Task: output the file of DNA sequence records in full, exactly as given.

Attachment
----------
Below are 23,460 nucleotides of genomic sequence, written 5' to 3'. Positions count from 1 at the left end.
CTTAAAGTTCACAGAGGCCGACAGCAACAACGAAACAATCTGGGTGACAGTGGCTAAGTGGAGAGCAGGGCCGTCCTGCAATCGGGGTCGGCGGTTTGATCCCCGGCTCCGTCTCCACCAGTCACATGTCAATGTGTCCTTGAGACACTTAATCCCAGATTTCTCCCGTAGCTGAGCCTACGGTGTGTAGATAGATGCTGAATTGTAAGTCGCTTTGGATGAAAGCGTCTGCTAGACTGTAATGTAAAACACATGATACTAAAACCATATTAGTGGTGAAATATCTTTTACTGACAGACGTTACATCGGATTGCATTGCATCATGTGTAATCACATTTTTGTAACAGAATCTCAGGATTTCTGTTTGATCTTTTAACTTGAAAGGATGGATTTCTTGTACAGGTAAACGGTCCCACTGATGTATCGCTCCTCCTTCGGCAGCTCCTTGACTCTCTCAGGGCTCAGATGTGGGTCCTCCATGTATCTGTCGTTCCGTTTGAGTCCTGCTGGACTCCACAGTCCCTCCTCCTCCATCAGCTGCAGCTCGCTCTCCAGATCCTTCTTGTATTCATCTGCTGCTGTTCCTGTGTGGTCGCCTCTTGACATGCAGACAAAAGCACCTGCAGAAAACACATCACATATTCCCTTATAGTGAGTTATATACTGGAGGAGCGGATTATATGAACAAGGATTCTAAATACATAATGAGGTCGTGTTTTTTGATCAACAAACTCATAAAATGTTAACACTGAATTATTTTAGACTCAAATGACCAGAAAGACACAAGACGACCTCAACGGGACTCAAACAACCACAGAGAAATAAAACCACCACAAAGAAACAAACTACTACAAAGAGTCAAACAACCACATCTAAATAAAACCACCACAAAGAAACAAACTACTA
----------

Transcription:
Below are 23,460 nucleotides of genomic sequence, written 5' to 3'. Positions count from 1 at the left end.
CTTAAAGTTCACAGAGGCCGACAGCAACAACGAAACAATCTGGGTGACAGTGGCTAAGTGGAGAGCAGGGCCGTCCTGCAATCGGGGTCGGCGGTTTGATCCCCGGCTCCGTCTCCACCAGTCACATGTCAATGTGTCCTTGAGACACTTAATCCCAGATTTCTCCCGTAGCTGAGCCTACGGTGTGTAGATAGATGCTGAATTGTAAGTCGCTTTGGATGAAAGCGTCTGCTAGACTGTAATGTAAAACACATGATACTAAAACCATATTAGTGGTGAAATATCTTTTACTGACAGACGTTACATCGGATTGCATTGCATCATGTGTAATCACATTTTTGTAACAGAATCTCAGGATTTCTGTTTGATCTTTTAACTTGAAAGGATGGATTTCTTGTACAGGTAAACGGTCCCACTGATGTATCGCTCCTCCTTCGGCAGCTCCTTGACTCTCTCAGGGCTCAGATGTGGGTCCTCCATGTATCTGTCGTTCCGTTTGAGTCCTGCTGGACTCCACAGTCCCTCCTCCTCCATCAGCTGCAGCTCGCTCTCCAGATCCTTCTTGTATTCATCTGCTGCTGTTCCTGTGTGGTCGCCTCTTGACATGCAGACAAAAGCACCTGCAGAAAACACATCACATATTCCCTTATAGTGAGTTATATACTGGAGGAGCGGATTATATGAACAAGGATTCTAAATACATAATGAGGTCGTGTTTTTTGATCAACAAACTCATAAAATGTTAACACTGAATTATTTTAGACTCAAATGACCAGAAAGACACAAGACGACCTCAACGGGACTCAAACAACCACAGAGAAATAAAACCACCACAAAGAAACAAACTACTACAAAGAGTCAAACAACCACATCTAAATAAAACCACCACAAAGAAACAAACTACTA